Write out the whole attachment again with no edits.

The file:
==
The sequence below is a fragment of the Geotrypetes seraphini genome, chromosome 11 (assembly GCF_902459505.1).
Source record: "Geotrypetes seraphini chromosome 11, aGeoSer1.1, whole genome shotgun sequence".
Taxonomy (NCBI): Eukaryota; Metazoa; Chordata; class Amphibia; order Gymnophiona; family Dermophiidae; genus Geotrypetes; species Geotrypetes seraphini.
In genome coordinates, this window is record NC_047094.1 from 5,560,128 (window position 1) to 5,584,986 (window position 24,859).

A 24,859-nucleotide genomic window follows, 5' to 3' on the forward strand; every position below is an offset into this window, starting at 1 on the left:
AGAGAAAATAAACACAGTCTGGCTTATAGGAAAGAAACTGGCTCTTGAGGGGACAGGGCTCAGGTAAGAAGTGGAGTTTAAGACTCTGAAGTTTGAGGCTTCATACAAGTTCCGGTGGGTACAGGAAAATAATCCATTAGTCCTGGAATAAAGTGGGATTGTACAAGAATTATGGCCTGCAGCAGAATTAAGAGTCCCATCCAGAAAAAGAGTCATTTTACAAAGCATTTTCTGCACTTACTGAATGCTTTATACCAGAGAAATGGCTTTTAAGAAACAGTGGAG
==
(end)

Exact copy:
The sequence below is a fragment of the Geotrypetes seraphini genome, chromosome 11 (assembly GCF_902459505.1).
Source record: "Geotrypetes seraphini chromosome 11, aGeoSer1.1, whole genome shotgun sequence".
Taxonomy (NCBI): Eukaryota; Metazoa; Chordata; class Amphibia; order Gymnophiona; family Dermophiidae; genus Geotrypetes; species Geotrypetes seraphini.
In genome coordinates, this window is record NC_047094.1 from 5,560,128 (window position 1) to 5,584,986 (window position 24,859).

A 24,859-nucleotide genomic window follows, 5' to 3' on the forward strand; every position below is an offset into this window, starting at 1 on the left:
AGAGAAAATAAACACAGTCTGGCTTATAGGAAAGAAACTGGCTCTTGAGGGGACAGGGCTCAGGTAAGAAGTGGAGTTTAAGACTCTGAAGTTTGAGGCTTCATACAAGTTCCGGTGGGTACAGGAAAATAATCCATTAGTCCTGGAATAAAGTGGGATTGTACAAGAATTATGGCCTGCAGCAGAATTAAGAGTCCCATCCAGAAAAAGAGTCATTTTACAAAGCATTTTCTGCACTTACTGAATGCTTTATACCAGAGAAATGGCTTTTAAGAAACAGTGGAG